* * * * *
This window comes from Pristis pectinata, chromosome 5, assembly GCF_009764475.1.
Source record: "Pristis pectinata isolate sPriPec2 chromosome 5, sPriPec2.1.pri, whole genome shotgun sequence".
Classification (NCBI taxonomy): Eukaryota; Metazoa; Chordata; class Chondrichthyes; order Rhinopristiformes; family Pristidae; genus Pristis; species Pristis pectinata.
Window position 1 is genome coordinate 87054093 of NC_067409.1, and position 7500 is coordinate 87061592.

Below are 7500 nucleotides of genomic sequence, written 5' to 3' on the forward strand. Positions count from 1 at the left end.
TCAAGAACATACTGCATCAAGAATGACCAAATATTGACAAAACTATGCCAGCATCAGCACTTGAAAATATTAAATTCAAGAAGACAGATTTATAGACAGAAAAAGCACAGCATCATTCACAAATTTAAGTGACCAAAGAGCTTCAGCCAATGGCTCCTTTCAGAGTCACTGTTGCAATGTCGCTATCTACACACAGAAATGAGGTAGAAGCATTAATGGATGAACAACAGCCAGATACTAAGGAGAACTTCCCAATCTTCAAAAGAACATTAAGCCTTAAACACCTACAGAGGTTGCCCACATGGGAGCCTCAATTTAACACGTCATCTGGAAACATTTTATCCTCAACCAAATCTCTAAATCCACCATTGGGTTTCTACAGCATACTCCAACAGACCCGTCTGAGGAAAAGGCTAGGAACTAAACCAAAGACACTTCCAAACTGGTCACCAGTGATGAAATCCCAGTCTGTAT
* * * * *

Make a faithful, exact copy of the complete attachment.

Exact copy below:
This window comes from Pristis pectinata, chromosome 5, assembly GCF_009764475.1.
Source record: "Pristis pectinata isolate sPriPec2 chromosome 5, sPriPec2.1.pri, whole genome shotgun sequence".
Classification (NCBI taxonomy): Eukaryota; Metazoa; Chordata; class Chondrichthyes; order Rhinopristiformes; family Pristidae; genus Pristis; species Pristis pectinata.
Window position 1 is genome coordinate 87054093 of NC_067409.1, and position 7500 is coordinate 87061592.

Below are 7500 nucleotides of genomic sequence, written 5' to 3' on the forward strand. Positions count from 1 at the left end.
TCAAGAACATACTGCATCAAGAATGACCAAATATTGACAAAACTATGCCAGCATCAGCACTTGAAAATATTAAATTCAAGAAGACAGATTTATAGACAGAAAAAGCACAGCATCATTCACAAATTTAAGTGACCAAAGAGCTTCAGCCAATGGCTCCTTTCAGAGTCACTGTTGCAATGTCGCTATCTACACACAGAAATGAGGTAGAAGCATTAATGGATGAACAACAGCCAGATACTAAGGAGAACTTCCCAATCTTCAAAAGAACATTAAGCCTTAAACACCTACAGAGGTTGCCCACATGGGAGCCTCAATTTAACACGTCATCTGGAAACATTTTATCCTCAACCAAATCTCTAAATCCACCATTGGGTTTCTACAGCATACTCCAACAGACCCGTCTGAGGAAAAGGCTAGGAACTAAACCAAAGACACTTCCAAACTGGTCACCAGTGATGAAATCCCAGTCTGTAT